Thursday, March 12, 2009


Just because competition moves into the neighborhood for your new venture doesn't mean you have to scrap your plans and get back to the drawing board.

There are ways you can beat the competition--even if they are established businesses. These days, more than ever, consumers are tight with their money. There has to be a good reason for them to purchase your product or service. Make sure you are offering quality goods that are priced well for your market.

Are you satisfying the customers' needs? If, for example, you are a haircutter, you must of course offer a superior cut, but consider the environment in which you turn out your hair masterpieces:
is it fun, clean, nurturing to new clients, entertaining? If you cut hair in your own home, make sure you work on an overall presentation for your clients.

No matter what your business is you can beat the competition by considering the following:
*Provide the service at a faster pace.
*Provide the product at a cheaper price.
*Offer a guarantee.
*Give detailed and highly personalized service to every customer.
*Provide more variety. If you sell sneakers from your online store, offer a nice selection that will entice a larger market.

Check out the competition on a regular basis.

Wednesday, February 25, 2009


If you don't have the $$$$$ resources right now to develop a big ad campaign or a Fortune 500-esque public relations promo, don't worry! You can reach thousands of people--make that millions of people-- with news about your small business' products and services by taking advantage of the various social media sites out there. There is no cost to join, promote, make connections and direct people to your website. There are so many options available. We are going to review the most popular:


Start your own pr campaign promoting your products & services by sending out blurbs on yourself, your first small business, etc. in 140 characters or less. Log on, choose a user name & password and start "tweeting" Guy Kawasaki recommends that it is important to add "value" to the twitter-verse in order to pick up a lot of "followers", so be careful to tweet about interesting items/events/statistics, etc. In other words, don't only focus on your small business promotion. However, you will see that many use Twitter as their form of "performance art", or use it to promote their products/services, and others use it to fulfill their ego with tweets all about themselves. Sign up, add a photo, bring something to the twitter table, and you will develop a following! Every now and then pop something in about your small business.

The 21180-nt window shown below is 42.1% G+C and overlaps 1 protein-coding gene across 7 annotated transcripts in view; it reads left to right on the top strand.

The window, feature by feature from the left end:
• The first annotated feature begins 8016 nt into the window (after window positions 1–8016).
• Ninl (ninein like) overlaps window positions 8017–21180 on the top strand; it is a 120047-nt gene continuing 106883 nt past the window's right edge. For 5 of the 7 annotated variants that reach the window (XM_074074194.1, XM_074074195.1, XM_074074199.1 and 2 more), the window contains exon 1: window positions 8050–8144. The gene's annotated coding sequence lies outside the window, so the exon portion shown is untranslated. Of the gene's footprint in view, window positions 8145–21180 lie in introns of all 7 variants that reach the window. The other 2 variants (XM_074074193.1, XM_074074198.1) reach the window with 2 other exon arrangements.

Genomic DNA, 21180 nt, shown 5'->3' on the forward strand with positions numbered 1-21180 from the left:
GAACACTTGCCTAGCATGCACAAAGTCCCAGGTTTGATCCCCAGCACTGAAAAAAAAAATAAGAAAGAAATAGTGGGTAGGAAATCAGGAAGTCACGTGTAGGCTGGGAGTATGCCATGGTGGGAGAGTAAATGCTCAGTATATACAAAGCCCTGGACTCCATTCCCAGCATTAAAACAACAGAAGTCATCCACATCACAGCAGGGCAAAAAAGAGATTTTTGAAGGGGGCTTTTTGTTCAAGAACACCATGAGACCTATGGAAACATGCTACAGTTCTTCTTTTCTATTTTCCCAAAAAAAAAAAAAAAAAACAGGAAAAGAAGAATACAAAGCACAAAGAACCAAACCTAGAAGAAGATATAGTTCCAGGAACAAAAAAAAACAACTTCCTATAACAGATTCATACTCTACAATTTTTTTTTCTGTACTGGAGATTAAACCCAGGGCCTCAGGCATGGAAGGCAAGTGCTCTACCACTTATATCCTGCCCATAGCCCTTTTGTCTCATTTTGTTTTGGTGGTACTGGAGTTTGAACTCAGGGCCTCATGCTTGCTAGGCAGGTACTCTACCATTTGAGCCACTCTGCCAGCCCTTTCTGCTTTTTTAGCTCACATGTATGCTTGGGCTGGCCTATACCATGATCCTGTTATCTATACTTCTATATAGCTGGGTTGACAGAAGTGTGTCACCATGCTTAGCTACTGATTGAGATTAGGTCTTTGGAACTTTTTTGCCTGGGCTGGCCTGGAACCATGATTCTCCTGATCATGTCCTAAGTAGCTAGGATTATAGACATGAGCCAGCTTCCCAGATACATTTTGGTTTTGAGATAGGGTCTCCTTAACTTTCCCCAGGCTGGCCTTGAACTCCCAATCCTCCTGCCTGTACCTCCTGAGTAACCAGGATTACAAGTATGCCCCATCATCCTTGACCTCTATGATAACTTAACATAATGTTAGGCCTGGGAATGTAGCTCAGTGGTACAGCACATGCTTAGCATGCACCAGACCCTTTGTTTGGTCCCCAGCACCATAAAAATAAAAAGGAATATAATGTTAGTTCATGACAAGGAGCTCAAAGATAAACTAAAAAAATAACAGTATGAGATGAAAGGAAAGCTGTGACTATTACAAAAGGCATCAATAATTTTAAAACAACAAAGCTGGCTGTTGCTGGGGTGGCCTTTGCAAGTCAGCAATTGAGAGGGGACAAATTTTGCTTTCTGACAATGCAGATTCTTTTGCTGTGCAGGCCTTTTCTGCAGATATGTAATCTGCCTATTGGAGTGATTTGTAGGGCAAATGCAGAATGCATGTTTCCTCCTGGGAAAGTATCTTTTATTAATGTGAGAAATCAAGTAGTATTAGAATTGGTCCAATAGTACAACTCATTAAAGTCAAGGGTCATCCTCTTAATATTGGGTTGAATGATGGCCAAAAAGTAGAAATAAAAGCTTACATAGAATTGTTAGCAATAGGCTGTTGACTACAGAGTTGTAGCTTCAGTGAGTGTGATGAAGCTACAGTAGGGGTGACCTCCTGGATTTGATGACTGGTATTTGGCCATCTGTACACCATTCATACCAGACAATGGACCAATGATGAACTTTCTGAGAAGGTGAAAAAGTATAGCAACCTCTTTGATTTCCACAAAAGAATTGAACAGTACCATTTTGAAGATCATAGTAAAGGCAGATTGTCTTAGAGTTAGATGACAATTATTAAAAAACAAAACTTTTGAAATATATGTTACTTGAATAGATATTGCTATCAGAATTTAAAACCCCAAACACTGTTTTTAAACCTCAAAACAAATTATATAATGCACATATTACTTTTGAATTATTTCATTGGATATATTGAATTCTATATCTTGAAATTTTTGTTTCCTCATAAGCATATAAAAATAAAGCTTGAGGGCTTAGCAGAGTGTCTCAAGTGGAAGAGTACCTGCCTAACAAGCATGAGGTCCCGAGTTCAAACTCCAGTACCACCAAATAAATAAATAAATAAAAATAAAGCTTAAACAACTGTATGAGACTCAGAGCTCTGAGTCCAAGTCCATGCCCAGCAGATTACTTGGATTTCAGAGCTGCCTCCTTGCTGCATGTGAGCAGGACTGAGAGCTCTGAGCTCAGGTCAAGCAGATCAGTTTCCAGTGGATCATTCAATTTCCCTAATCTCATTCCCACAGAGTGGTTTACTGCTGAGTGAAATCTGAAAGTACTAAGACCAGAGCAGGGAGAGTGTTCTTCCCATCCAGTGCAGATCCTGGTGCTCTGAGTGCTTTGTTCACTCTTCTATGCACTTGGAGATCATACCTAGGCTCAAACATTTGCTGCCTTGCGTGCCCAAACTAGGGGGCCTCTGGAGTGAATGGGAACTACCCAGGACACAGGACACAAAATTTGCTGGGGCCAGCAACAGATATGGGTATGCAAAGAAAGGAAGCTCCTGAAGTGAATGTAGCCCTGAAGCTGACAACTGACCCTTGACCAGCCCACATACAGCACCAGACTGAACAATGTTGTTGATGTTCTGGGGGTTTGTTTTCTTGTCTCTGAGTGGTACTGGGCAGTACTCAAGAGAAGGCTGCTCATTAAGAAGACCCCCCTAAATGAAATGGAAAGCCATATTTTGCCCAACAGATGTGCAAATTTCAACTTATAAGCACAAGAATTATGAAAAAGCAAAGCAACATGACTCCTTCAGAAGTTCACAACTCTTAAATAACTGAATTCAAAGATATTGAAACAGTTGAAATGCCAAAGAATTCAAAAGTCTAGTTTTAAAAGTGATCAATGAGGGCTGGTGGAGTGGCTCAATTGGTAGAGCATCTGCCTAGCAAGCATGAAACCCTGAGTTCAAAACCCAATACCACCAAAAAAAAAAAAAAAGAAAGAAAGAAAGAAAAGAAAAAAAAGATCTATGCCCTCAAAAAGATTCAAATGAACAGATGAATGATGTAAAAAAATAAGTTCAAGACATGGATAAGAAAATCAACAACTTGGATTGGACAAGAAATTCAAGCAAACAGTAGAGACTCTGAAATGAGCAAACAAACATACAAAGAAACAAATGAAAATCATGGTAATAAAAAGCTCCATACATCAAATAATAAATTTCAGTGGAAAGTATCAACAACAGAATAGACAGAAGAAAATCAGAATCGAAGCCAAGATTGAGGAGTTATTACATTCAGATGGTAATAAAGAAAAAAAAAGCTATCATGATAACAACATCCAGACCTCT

Our twitter name is: smallbizstartup


The site says: "LinkedIn is an online network of more than 15 million experienced professionals from around the world, representing 150 industries." Join and write up a profile of yourself--include a photo, add your business website. You could reach potential buyers, investors and future partners through this social networking site.


The music industry uses this site to market their products to a worldwide audience. IF you have something to offer to the demographic of, then, by all means, get an account, create a nice page, and start promoting. It's free! You can add a nice template at no charge from sites like, so check it out. Check back frequently to see who wants to request to add you as a "friend"--follow lots of people, they'll follow back. A MySpace Page we really love was created to promote Phoebe Legere's New York Underground Museum:


This is a social networking site that is much less professionally oriented than LinkedIn. But most people who advocate using social media as a free way to "get the word out" about a product/service, etc. use Facebook as well as the other sites mentioned here. It becomes a "six degrees of separation" type game to see how many friends are added each week, who knows who, who is speaking to whom, and what they are doing. Most of the postings are personal, "I ate a banana and went to school" or "I'm not watching TV tonight, I'm playing poker," etc. However, you can develop quite a network through Facebook, so check it out.